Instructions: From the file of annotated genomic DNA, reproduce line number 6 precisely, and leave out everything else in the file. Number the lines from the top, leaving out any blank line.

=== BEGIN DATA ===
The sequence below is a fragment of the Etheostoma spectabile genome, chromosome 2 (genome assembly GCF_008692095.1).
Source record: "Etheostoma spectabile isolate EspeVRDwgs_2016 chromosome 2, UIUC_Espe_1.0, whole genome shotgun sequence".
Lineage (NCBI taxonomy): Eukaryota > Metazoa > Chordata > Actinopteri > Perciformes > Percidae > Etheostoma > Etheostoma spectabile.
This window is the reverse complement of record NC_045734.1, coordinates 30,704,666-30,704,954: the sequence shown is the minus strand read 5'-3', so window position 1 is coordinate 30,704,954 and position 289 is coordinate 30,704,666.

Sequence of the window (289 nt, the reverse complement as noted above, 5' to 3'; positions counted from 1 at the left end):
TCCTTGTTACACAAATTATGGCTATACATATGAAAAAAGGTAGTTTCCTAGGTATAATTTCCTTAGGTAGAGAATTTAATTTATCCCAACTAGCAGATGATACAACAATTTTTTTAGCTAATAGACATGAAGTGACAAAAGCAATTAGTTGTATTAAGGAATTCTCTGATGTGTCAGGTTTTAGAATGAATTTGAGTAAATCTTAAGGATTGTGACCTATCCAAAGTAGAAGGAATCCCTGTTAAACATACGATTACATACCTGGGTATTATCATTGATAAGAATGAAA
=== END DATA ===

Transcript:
TCCTTGTTACACAAATTATGGCTATACATATGAAAAAAGGTAGTTTCCTAGGTATAATTTCCTTAGGTAGAGAATTTAATTTATCCCAACTAGCAGATGATACAACAATTTTTTTAGCTAATAGACATGAAGTGACAAAAGCAATTAGTTGTATTAAGGAATTCTCTGATGTGTCAGGTTTTAGAATGAATTTGAGTAAATCTTAAGGATTGTGACCTATCCAAAGTAGAAGGAATCCCTGTTAAACATACGATTACATACCTGGGTATTATCATTGATAAGAATGAAA